The project in general, but more specifically the residencies, altered Kelly Chorpening’s working method. I had been interested in how projected letterforms could bend across physical objects and spaces. But the project lead me away from this way of working (in small dark rooms) and I soon began exploring a more ambiguous pictorial space where letter-like forms could also be read as objects.
Working in the same studio we observed and discussed approaches, and realisations were sometimes made through the simple act of re-writing and re-drawing each other’s words and images. We thus formed a greater comprehension of the modes of address we chose to use and also gained insight into how tracing or copying can function in the quest for knowledge and understanding. It’s interesting to note how some images or words were taken up, seeming to withhold, or even become amplified by these acts of interpretation or restaging, whilst others fell out of sight, lacking resonance within the group.
Voorkamer exhibition May-July 2011
VOORKAMER is an artist's initiative concept that was launched by Rik De Boe and Peter Morrens in October 1996 in Lier, just outside Antwerp. It’s situated in the historical Holy Ghost site near the town cathedral, and is an amalgam of various buildings in different architectural styles, with 13 separate exhibition spaces.
One major aspect of the project was a large group show at Voorkamer, Lier (In- and outside- Writing) in May 2011, which meant we all resolved our own production for exhibition but also were able to bring the work of other contemporary artists into the debate. For this exhibition we individually curated sections of the show, following strands of our thinking through a range of contemporary practices, whilst Voorkamer itself contributed a larger overview of the subject.
Many themes have emerged in the course of the project. The following slides illustrate my chapter within the book, where work by artists I had in mind from the start are integrated with images by artists in the Voorkamer exhibition, including the four project participants: 1) viewing an image by Saul Steinberg, the anthropomorphic qualities of writing, 2) viewing Robert Smithson’s Heap of language, an interest in language as matter, 3) viewing images by Frank Selby, Anna Mossman, Rupert Norfolk, Rebecca Fortnum, an interest in copying and mimicry, 4) viewing images by Dean Hughes, Ans Nys, Rebecca Fortnum and Pavel Büchler, investigating the physical space letters occupy, 5) viewing images by Richard Artschwager, Ans Nys, Benoît Félix and Peter Morrens, how writing can evolve into figuration, and finally 6) viewing a collaborative drawing by Kelly Chorpening and her 7 year old nephew Myles Caby, alongside images by Adam Humphries and Philip Guston, an investigation of form that is nearly language, in a state that suggests both a letter and a figure.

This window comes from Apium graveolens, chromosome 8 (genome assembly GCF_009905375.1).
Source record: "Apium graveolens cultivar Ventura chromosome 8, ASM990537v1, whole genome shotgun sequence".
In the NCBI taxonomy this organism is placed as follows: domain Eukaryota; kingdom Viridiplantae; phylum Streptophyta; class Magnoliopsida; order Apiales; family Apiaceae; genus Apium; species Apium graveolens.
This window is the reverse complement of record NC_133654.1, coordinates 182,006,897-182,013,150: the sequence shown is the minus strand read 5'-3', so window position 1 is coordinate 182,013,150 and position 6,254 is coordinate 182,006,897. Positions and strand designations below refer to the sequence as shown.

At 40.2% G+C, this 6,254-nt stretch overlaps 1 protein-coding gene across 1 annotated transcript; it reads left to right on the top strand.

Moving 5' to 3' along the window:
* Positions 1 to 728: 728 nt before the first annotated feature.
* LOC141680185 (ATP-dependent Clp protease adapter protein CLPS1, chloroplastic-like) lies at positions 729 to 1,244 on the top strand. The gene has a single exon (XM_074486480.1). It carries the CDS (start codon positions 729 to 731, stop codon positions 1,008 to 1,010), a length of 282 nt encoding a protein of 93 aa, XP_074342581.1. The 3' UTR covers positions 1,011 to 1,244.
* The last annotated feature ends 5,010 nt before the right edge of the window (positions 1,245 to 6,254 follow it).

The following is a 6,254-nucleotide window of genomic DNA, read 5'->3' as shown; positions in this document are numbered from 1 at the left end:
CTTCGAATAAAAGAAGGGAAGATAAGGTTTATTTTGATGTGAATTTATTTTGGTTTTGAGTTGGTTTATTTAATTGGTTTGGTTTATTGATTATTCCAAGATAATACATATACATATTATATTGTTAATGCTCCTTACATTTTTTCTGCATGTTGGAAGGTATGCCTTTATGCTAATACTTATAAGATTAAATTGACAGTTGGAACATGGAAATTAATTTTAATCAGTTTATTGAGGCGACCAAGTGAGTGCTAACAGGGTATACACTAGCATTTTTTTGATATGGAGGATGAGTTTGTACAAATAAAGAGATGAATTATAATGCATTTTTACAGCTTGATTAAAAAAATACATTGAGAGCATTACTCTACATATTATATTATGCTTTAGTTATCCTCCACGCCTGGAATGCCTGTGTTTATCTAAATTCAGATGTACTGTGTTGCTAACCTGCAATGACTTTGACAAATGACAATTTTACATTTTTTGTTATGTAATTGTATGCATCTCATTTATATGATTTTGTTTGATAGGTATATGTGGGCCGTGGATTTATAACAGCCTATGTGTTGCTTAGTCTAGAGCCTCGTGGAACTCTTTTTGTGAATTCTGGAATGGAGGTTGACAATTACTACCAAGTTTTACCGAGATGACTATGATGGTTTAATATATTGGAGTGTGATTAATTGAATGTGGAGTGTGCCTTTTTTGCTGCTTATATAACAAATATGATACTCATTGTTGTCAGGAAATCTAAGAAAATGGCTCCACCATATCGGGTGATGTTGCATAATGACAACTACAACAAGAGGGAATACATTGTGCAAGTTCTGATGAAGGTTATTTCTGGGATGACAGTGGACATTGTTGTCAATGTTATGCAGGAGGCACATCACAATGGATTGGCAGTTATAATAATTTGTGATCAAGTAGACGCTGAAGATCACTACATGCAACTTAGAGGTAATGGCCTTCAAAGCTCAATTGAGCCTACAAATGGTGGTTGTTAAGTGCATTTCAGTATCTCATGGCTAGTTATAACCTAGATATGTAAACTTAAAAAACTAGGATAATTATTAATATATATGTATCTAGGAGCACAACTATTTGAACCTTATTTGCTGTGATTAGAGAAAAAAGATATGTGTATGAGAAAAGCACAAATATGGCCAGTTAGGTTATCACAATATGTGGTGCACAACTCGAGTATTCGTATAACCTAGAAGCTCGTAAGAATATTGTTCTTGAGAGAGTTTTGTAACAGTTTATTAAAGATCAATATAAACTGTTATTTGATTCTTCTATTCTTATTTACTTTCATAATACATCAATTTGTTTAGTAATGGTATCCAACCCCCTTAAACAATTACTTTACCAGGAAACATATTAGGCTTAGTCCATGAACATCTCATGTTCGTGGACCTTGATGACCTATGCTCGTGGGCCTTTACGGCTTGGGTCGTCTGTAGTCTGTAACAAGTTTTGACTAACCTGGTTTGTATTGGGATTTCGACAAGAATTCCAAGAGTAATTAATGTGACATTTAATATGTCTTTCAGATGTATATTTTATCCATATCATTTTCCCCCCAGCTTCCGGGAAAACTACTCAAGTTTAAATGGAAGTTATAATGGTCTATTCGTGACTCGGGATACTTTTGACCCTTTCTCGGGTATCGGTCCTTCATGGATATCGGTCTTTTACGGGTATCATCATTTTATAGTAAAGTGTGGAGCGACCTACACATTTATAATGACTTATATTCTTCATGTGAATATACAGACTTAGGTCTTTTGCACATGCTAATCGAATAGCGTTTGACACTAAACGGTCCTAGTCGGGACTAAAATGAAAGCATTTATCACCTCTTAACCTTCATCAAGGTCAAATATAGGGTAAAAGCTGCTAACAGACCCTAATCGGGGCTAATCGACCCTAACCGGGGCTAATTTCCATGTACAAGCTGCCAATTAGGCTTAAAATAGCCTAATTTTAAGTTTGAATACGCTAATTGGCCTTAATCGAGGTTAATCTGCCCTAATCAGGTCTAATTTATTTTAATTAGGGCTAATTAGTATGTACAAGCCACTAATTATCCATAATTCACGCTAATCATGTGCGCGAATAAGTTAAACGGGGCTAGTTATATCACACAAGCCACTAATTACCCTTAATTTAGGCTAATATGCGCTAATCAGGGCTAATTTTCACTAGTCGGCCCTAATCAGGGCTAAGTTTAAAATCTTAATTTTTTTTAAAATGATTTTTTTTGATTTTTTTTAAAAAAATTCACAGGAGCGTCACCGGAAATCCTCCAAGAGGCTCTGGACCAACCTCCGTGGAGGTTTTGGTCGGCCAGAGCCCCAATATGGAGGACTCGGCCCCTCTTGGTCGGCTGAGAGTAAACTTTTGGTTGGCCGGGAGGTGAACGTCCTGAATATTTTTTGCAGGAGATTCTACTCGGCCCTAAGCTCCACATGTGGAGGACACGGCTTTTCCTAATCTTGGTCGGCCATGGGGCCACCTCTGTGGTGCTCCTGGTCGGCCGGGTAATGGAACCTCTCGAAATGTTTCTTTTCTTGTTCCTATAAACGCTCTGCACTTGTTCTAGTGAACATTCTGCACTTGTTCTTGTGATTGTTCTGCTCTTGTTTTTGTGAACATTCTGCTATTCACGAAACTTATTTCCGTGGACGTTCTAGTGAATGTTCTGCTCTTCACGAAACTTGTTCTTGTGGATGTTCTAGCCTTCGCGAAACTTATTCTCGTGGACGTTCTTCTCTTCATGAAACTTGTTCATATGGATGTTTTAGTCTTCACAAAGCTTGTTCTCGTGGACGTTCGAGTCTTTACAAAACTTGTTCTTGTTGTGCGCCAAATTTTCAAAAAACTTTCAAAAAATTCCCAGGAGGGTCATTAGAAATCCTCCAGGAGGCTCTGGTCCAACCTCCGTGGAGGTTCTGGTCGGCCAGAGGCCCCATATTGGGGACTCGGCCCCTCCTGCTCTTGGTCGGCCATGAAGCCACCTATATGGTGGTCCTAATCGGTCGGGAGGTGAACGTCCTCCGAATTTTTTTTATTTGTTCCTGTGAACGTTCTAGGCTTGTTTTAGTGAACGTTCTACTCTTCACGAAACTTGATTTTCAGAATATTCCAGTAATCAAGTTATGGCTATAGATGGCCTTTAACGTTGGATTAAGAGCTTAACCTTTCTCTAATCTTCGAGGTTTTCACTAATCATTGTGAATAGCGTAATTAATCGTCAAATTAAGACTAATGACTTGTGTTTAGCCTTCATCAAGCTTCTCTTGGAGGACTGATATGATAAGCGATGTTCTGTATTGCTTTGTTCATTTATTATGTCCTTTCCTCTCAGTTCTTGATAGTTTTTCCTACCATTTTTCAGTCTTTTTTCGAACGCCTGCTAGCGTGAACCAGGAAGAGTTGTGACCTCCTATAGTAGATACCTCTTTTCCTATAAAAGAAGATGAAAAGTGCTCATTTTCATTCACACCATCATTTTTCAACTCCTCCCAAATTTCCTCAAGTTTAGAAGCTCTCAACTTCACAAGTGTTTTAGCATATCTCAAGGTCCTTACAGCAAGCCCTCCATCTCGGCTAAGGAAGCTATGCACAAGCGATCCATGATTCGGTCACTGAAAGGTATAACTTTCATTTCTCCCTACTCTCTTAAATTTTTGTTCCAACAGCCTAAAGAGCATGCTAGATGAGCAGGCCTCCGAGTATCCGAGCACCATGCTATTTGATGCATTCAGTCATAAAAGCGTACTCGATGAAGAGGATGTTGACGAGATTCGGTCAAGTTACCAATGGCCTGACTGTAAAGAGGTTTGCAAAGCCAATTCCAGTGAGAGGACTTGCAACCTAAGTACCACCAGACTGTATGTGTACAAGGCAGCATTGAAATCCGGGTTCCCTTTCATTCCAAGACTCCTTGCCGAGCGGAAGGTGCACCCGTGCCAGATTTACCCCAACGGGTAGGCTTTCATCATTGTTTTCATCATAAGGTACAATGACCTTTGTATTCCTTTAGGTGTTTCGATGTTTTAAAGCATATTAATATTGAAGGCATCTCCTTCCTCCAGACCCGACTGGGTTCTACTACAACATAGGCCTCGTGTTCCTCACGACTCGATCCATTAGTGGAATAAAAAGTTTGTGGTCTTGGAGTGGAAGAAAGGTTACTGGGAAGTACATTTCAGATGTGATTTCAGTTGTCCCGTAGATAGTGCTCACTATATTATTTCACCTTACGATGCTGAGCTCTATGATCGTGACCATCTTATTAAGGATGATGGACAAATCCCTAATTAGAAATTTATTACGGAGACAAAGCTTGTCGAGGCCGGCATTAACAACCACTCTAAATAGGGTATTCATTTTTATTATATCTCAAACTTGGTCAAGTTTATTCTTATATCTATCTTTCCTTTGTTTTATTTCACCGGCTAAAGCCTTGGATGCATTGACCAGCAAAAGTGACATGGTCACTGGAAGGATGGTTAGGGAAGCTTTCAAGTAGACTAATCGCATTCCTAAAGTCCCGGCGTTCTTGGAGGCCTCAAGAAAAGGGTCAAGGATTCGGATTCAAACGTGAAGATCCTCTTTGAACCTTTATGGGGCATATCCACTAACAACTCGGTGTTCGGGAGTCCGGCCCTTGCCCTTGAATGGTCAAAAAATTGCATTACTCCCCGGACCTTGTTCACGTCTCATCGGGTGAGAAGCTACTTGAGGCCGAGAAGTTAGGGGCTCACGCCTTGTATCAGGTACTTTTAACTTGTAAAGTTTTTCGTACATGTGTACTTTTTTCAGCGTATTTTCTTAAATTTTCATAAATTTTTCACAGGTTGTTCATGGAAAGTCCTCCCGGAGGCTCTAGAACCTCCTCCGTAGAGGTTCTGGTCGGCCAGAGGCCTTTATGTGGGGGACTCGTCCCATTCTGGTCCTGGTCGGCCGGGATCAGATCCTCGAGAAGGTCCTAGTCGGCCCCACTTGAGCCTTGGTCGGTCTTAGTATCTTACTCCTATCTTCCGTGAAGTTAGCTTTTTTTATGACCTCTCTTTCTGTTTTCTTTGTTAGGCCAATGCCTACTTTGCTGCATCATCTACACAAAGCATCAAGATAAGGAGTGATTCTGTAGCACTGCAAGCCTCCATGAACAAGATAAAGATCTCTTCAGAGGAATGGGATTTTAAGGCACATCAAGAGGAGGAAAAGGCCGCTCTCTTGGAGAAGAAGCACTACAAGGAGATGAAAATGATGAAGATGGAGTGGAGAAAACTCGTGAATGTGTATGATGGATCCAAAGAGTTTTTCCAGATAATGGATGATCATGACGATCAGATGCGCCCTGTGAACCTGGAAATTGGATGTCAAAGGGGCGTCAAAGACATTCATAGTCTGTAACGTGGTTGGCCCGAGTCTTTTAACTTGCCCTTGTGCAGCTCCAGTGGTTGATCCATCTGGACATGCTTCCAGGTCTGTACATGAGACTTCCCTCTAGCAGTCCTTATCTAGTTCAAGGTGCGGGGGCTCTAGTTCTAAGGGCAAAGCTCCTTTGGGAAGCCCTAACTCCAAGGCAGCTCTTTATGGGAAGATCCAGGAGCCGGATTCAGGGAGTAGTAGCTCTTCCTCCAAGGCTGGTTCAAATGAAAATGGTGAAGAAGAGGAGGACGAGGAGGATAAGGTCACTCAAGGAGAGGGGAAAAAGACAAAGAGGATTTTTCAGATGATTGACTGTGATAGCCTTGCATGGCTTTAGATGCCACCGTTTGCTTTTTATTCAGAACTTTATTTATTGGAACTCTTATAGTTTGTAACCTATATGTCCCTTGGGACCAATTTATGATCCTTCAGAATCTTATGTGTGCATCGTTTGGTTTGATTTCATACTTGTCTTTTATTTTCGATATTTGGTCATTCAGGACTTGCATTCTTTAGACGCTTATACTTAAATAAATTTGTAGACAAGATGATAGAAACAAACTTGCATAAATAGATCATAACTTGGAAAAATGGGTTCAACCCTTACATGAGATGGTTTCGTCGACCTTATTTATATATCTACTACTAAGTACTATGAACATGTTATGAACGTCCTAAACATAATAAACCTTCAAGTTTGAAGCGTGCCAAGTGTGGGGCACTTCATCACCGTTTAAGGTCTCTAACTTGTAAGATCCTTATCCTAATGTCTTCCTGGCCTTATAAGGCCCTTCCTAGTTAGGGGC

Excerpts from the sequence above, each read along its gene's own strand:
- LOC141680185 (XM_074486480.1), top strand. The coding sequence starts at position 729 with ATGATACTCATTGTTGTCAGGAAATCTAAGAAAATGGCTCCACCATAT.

Project outcomes of the four artists
Generally, Rebecca Fortnum’s work explores the conflation of looking and reading. For this project, she focused specifically on the relationship between image and text, where re-drawing and re-reading creates an awareness of text and image as a site of return. She is curious about the process of copying that neutralises the expressive mark and is interested in how we ‘read’ images comparatively. When a face is re-drawn an ‘other’ emerges, neither an individual nor yet quite a clone, creating a sense of provisional or unstable identity. Her book and installation work, In a flushed sky, brought together drawn duplicate portraits of L'Inconnue de la Seine and letterpressed fragments of text referring to the struggle of the governess in Henry James' Turn of the Screw. Through this juxtaposition a new and incomplete narrative emerged.